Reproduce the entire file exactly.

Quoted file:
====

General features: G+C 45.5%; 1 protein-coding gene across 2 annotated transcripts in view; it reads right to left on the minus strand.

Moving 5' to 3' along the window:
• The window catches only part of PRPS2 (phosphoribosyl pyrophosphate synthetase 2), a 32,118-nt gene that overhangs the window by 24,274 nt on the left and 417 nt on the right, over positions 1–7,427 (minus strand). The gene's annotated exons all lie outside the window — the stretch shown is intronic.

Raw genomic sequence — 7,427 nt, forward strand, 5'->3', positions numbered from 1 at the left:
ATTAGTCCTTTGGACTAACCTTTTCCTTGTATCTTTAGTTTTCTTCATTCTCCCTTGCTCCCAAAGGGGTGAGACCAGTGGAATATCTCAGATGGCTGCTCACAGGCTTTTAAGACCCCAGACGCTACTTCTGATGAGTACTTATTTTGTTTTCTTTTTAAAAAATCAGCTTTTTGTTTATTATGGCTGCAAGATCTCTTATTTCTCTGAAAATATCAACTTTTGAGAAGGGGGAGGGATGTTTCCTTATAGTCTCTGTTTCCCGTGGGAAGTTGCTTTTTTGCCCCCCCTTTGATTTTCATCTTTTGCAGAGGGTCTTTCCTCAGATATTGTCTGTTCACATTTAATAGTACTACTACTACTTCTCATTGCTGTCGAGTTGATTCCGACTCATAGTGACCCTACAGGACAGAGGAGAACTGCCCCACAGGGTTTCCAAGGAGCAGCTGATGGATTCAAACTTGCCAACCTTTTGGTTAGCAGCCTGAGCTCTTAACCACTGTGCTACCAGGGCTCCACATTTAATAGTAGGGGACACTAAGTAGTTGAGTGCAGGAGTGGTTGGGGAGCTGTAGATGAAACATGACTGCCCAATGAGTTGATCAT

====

General features: G+C 45.5%; 1 protein-coding gene across 2 annotated transcripts in view; it reads right to left on the minus strand.

Moving 5' to 3' along the window:
• The window catches only part of PRPS2 (phosphoribosyl pyrophosphate synthetase 2), a 32,118-nt gene that overhangs the window by 24,274 nt on the left and 417 nt on the right, over positions 1–7,427 (minus strand). The gene's annotated exons all lie outside the window — the stretch shown is intronic.

Raw genomic sequence — 7,427 nt, forward strand, 5'->3', positions numbered from 1 at the left:
ATTAGTCCTTTGGACTAACCTTTTCCTTGTATCTTTAGTTTTCTTCATTCTCCCTTGCTCCCAAAGGGGTGAGACCAGTGGAATATCTCAGATGGCTGCTCACAGGCTTTTAAGACCCCAGACGCTACTTCTGATGAGTACTTATTTTGTTTTCTTTTTAAAAAATCAGCTTTTTGTTTATTATGGCTGCAAGATCTCTTATTTCTCTGAAAATATCAACTTTTGAGAAGGGGGAGGGATGTTTCCTTATAGTCTCTGTTTCCCGTGGGAAGTTGCTTTTTTGCCCCCCCTTTGATTTTCATCTTTTGCAGAGGGTCTTTCCTCAGATATTGTCTGTTCACATTTAATAGTACTACTACTACTTCTCATTGCTGTCGAGTTGATTCCGACTCATAGTGACCCTACAGGACAGAGGAGAACTGCCCCACAGGGTTTCCAAGGAGCAGCTGATGGATTCAAACTTGCCAACCTTTTGGTTAGCAGCCTGAGCTCTTAACCACTGTGCTACCAGGGCTCCACATTTAATAGTAGGGGACACTAAGTAGTTGAGTGCAGGAGTGGTTGGGGAGCTGTAGATGAAACATGACTGCCCAATGAGTTGATCAT